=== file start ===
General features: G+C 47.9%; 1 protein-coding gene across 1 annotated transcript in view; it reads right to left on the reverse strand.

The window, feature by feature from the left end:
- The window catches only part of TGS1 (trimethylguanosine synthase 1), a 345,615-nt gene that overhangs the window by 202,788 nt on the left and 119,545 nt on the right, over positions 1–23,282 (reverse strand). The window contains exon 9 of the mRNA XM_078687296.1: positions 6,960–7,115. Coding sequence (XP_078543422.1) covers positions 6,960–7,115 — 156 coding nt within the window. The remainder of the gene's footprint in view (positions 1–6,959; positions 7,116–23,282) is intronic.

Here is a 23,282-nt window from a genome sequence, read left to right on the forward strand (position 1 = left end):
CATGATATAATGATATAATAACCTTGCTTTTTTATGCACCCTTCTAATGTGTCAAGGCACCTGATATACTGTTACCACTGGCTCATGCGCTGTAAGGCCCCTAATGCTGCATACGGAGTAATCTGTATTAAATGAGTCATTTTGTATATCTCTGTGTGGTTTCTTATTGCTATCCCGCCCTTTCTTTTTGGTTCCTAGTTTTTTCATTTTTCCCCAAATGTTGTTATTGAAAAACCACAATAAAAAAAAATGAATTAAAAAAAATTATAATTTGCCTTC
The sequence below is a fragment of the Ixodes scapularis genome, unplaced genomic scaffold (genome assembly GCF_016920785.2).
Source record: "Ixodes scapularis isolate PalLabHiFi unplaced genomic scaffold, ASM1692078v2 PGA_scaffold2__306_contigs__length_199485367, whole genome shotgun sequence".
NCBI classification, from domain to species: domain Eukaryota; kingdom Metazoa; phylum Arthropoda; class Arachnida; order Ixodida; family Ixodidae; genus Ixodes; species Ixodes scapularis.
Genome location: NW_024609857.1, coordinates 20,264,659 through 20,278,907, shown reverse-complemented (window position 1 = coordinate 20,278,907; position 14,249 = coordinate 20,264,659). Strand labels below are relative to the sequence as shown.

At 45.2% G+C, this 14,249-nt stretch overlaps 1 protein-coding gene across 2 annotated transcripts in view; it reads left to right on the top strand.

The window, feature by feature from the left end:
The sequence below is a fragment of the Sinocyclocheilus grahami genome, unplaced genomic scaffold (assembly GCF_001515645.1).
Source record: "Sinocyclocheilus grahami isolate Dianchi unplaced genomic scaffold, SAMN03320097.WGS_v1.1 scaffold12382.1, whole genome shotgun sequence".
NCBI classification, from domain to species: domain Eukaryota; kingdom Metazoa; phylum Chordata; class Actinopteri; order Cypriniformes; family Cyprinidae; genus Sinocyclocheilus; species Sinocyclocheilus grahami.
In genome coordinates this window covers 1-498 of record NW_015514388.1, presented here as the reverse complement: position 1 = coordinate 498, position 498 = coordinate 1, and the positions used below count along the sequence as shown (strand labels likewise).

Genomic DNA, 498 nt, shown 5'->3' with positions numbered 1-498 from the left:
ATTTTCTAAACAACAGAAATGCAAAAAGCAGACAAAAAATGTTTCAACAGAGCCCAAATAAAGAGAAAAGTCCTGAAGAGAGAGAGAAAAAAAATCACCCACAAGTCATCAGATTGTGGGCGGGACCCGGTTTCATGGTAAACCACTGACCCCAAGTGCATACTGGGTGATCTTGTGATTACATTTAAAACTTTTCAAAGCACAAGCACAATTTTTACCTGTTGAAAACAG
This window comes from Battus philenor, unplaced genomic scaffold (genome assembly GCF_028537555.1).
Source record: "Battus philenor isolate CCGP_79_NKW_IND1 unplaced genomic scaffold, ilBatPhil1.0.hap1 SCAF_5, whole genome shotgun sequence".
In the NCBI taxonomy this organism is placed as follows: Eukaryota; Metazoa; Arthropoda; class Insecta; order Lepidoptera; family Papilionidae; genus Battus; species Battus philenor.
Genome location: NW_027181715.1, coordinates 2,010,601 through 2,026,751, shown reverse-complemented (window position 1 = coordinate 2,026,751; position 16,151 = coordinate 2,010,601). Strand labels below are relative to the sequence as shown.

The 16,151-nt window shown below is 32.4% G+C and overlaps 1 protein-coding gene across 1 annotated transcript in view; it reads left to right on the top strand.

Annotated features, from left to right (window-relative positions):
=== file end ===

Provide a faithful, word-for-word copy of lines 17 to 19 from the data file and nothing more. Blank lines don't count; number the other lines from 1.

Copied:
ATTTTCTAAACAACAGAAATGCAAAAAGCAGACAAAAAATGTTTCAACAGAGCCCAAATAAAGAGAAAAGTCCTGAAGAGAGAGAGAAAAAAAATCACCCACAAGTCATCAGATTGTGGGCGGGACCCGGTTTCATGGTAAACCACTGACCCCAAGTGCATACTGGGTGATCTTGTGATTACATTTAAAACTTTTCAAAGCACAAGCACAATTTTTACCTGTTGAAAACAG
This window comes from Battus philenor, unplaced genomic scaffold (genome assembly GCF_028537555.1).
Source record: "Battus philenor isolate CCGP_79_NKW_IND1 unplaced genomic scaffold, ilBatPhil1.0.hap1 SCAF_5, whole genome shotgun sequence".